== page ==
With healthy roster, Tyronn Lue plans 10-man playoff rotation

INDEPENDENCE, Ohio -- When the Cleveland Cavaliers open up the NBA playoffs with Game 1 of their first-round series with the Indiana Pacers on Sunday (3:30 p.m. ET, ABC), the Cavs will play their first game with a completely healthy team since overhauling their roster at the trade deadline.

And with everyone available for the first time, Cavs coach Tyronn Lue vows to go deep into his bench during the postseason.

"You usually go nine," Lue said, describing a typical playoff rotation. "I think we've been nine in the past, but I think it's going to be important to go 10 for us."

Lue, who played only eight players more than 15 minutes per game on average in the Cavs' 2017 postseason run, will open up the playoffs with planned minutes for JR Smith, Larry Nance Jr., Jordan Clarkson and Jose Calderon off the bench, and may add either Rodney Hood or Kyle Korver in that bench group.

Lue would not reveal who would start at shooting guard between Hood and Korver but said that Hood is "ready to go" after an Achilles injury caused him to miss the final two games of the regular season, while Korver was merely "getting better" from the sore right foot that's bothered him for weeks. The other Cavs starters will be LeBron James, Kevin Love, Jeff Green and George Hill.

It would appear, at least to open up the postseason, that Cedi Osman and Tristan Thompson -- who played major roles at times this season -- are on the outside looking in.

Calderon, 36, proved indispensable this season as the Cavs went 23-9 in his stint as one of seven starting point guards used during what was a topsy-turvy year.

Lue plans to pair him with Clarkson, who, like Nance, has no previous playoff experience.

"I like Clarkson being on the floor with a point guard, so that makes us play 10," Lue said. "We just want to make sure that we have a point guard on the floor with him, knowing that Cory Joseph picks up full court and tries to disrupt the point guard on the opposing team. So, it's very important that we try to keep a point guard on the floor with him at all times."

The Pacers' starting guards are more of a concern to Lue than Joseph, however. Victor Oladipo, who was an All-Star this season and averaged 25 points on 47.2 percent shooting from 3-point territory as the Pacers went 3-1 against the Cavs this season, is joined by Darren Collison, who led the entire league in 3-point percentage shooting with a 46.8 percent clip for the season.

"He's hurt us this year," Lue said of Collison. "He's been a tough guy for us to cover."

And defense is the Cavs' biggest focal point heading into the postseason after ranking 29th in defensive efficiency -- allowing 109.5 points per 100 possessions -- during the regular season.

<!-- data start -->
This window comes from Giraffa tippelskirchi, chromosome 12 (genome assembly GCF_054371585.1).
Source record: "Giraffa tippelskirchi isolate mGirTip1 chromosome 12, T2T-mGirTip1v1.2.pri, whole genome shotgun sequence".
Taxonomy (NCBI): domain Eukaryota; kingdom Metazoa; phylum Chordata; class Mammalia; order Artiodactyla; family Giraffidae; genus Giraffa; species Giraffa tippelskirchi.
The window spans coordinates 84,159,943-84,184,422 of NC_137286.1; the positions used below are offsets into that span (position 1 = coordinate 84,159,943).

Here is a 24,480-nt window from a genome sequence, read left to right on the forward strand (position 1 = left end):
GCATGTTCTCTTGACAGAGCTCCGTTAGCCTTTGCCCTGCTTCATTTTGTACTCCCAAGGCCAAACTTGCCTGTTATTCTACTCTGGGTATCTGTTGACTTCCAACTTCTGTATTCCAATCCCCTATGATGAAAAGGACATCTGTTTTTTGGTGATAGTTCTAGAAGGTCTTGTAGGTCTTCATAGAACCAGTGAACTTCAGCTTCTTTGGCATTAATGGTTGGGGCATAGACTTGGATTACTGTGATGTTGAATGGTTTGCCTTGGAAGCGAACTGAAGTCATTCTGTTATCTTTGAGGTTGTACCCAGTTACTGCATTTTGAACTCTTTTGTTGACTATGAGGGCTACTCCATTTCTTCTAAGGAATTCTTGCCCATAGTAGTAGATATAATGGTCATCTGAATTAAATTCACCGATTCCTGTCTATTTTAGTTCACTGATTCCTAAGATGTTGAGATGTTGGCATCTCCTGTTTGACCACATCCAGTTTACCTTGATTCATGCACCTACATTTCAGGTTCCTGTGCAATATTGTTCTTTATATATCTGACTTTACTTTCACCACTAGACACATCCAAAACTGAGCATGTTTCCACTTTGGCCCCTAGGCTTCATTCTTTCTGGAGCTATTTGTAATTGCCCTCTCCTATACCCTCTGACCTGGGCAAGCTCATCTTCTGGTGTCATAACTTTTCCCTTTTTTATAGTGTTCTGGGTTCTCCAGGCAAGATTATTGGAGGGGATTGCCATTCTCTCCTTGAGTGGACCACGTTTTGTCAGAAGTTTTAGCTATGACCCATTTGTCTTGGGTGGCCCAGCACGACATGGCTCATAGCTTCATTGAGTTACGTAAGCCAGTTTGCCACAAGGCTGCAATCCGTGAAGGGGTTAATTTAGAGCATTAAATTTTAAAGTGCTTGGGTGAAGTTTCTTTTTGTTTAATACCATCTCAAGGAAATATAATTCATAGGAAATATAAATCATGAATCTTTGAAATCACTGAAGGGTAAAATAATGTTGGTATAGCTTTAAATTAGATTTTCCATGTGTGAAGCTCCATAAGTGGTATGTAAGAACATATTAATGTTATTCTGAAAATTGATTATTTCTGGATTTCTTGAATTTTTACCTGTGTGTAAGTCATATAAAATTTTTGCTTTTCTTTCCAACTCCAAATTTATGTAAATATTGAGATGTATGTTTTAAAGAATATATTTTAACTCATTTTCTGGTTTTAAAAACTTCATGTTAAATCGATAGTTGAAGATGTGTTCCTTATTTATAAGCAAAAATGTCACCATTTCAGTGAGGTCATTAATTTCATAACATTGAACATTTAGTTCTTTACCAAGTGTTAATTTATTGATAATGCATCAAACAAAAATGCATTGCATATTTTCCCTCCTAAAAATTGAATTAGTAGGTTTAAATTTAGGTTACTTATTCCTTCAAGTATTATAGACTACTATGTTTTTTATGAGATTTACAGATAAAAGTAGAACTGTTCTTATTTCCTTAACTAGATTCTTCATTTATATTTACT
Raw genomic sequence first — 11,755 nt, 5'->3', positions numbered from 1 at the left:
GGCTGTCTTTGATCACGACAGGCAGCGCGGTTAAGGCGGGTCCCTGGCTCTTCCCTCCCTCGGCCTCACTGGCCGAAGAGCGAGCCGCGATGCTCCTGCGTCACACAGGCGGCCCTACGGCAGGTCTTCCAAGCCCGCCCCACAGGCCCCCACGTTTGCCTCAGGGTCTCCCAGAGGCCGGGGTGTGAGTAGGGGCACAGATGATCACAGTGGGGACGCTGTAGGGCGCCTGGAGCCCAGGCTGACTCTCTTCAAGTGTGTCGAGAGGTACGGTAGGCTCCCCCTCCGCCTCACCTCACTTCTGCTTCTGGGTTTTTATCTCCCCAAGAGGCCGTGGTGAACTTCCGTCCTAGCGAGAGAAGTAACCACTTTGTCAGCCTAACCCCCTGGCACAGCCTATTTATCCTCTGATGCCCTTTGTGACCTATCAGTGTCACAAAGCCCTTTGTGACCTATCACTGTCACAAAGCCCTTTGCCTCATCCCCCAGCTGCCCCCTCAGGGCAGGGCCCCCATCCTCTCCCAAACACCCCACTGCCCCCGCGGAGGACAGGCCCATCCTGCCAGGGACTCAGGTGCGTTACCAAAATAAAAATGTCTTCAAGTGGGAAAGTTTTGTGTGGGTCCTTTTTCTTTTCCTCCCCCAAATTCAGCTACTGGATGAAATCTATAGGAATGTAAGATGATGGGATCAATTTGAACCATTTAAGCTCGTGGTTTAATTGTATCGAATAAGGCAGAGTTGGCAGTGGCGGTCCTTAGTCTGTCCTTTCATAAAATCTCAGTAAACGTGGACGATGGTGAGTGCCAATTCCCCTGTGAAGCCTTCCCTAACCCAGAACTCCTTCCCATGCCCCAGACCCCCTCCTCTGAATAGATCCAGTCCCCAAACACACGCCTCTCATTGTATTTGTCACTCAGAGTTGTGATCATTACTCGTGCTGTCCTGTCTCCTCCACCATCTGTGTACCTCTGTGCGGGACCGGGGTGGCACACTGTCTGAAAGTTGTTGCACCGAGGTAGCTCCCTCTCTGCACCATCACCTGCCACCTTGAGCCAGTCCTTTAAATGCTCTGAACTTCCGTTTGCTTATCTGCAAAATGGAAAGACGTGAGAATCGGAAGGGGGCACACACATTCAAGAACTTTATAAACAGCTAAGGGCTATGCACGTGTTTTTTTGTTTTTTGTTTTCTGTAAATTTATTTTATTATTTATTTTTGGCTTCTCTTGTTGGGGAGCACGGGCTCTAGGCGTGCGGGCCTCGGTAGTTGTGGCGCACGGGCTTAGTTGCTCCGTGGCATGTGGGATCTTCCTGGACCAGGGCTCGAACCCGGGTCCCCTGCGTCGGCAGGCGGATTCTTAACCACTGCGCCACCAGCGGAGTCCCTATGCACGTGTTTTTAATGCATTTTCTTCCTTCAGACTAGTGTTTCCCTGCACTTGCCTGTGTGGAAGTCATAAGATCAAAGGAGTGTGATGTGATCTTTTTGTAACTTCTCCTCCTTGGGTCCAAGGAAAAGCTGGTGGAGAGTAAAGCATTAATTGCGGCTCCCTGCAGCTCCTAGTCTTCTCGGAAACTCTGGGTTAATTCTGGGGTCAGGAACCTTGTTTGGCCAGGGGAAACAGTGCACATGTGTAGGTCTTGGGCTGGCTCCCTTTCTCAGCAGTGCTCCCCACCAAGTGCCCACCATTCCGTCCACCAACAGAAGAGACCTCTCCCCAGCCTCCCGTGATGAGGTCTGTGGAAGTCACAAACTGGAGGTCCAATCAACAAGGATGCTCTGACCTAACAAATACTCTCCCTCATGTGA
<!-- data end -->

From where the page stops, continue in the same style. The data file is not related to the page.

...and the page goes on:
"I think the biggest thing for us defensively is we just got to talk really early, loud and continuous -- ELC -- and we got to call our coverages out early and continuous, and we all got to be on the same page," Lue said.

Lue is also urging the Cavs' less-experienced players to make their mark on the defensive end. That includes Hood, who played in his first playoffs last spring for the Utah Jazz and saw his numbers take a significant decline from the regular season.

"The most important thing, I think, is competing and playing hard," Lue said. "I think you get deflections, get a steal, get an easy basket. The easiest way to play your first time in the playoffs is just playing hard. I think the fans appreciate that, guys on the floor, taking charges, that's what gets you motivated. That's what gets the crowd motivated, and it helps you ease into the game better."

Lue and assistant coach Mike Longabardi, the team's unofficial defensive coordinator, began preparing defensive schemes for the Pacers series several days before the regular season ended, anticipating such a matchup. With the ability to lock in on one opponent for weeks at a time, Lue becomes far more hands-on with his team's plans during the postseason.

"That's what we thrive on doing here," Lue said. "Trying to take away what a team does best and try to make them do something different that they're not used to doing. So it's not like we were doing something special or so creative or we got some brand-new defense."

Hill, who broke out in a smile when considering the prospect of entering the playoffs with James on his team, after James and the Miami Heat eliminated him from the postseason three straight years when he played for the Pacers, said the Cavs' star has already spoken to the group about the task at hand.

"LeBron, he says like it is," Hill shared. "He says, 'Regular season is over with. We've got to continue to get better as a team, take these next couple days to clear your mind, focus on this Pacers team that can put up points and who has beaten us so far a lot this year.' He said, 'We've got to put our thinking caps on and get ready to play some good postseason basketball.'"